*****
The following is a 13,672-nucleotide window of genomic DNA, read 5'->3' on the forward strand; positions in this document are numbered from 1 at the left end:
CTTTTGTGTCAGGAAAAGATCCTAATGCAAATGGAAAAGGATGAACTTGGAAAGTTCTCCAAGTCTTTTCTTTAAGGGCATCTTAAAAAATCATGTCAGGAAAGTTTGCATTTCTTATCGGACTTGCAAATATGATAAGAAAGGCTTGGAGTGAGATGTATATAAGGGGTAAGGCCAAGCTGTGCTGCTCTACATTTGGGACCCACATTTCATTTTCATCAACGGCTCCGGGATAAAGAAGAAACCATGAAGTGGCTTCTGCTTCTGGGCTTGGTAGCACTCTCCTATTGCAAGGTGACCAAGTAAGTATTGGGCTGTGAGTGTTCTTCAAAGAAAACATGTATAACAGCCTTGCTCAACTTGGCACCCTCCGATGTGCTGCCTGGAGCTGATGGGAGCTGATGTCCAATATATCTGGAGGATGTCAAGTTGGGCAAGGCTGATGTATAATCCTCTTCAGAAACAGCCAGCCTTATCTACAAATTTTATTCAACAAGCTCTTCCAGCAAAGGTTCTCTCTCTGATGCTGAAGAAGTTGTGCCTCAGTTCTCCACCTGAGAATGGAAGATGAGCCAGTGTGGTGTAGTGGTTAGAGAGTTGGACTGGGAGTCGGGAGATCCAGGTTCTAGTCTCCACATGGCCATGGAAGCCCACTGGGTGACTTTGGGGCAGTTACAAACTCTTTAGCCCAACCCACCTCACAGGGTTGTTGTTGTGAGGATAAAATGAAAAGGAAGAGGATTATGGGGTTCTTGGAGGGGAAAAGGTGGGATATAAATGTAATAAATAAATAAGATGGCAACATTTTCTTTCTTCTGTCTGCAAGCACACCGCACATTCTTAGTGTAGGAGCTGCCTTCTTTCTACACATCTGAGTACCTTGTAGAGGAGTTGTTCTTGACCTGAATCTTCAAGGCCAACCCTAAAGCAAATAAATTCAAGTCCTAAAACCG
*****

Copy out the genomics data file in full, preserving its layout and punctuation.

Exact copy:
The following is a 13,672-nucleotide window of genomic DNA, read 5'->3' on the forward strand; positions in this document are numbered from 1 at the left end:
CTTTTGTGTCAGGAAAAGATCCTAATGCAAATGGAAAAGGATGAACTTGGAAAGTTCTCCAAGTCTTTTCTTTAAGGGCATCTTAAAAAATCATGTCAGGAAAGTTTGCATTTCTTATCGGACTTGCAAATATGATAAGAAAGGCTTGGAGTGAGATGTATATAAGGGGTAAGGCCAAGCTGTGCTGCTCTACATTTGGGACCCACATTTCATTTTCATCAACGGCTCCGGGATAAAGAAGAAACCATGAAGTGGCTTCTGCTTCTGGGCTTGGTAGCACTCTCCTATTGCAAGGTGACCAAGTAAGTATTGGGCTGTGAGTGTTCTTCAAAGAAAACATGTATAACAGCCTTGCTCAACTTGGCACCCTCCGATGTGCTGCCTGGAGCTGATGGGAGCTGATGTCCAATATATCTGGAGGATGTCAAGTTGGGCAAGGCTGATGTATAATCCTCTTCAGAAACAGCCAGCCTTATCTACAAATTTTATTCAACAAGCTCTTCCAGCAAAGGTTCTCTCTCTGATGCTGAAGAAGTTGTGCCTCAGTTCTCCACCTGAGAATGGAAGATGAGCCAGTGTGGTGTAGTGGTTAGAGAGTTGGACTGGGAGTCGGGAGATCCAGGTTCTAGTCTCCACATGGCCATGGAAGCCCACTGGGTGACTTTGGGGCAGTTACAAACTCTTTAGCCCAACCCACCTCACAGGGTTGTTGTTGTGAGGATAAAATGAAAAGGAAGAGGATTATGGGGTTCTTGGAGGGGAAAAGGTGGGATATAAATGTAATAAATAAATAAGATGGCAACATTTTCTTTCTTCTGTCTGCAAGCACACCGCACATTCTTAGTGTAGGAGCTGCCTTCTTTCTACACATCTGAGTACCTTGTAGAGGAGTTGTTCTTGACCTGAATCTTCAAGGCCAACCCTAAAGCAAATAAATTCAAGTCCTAAAACCG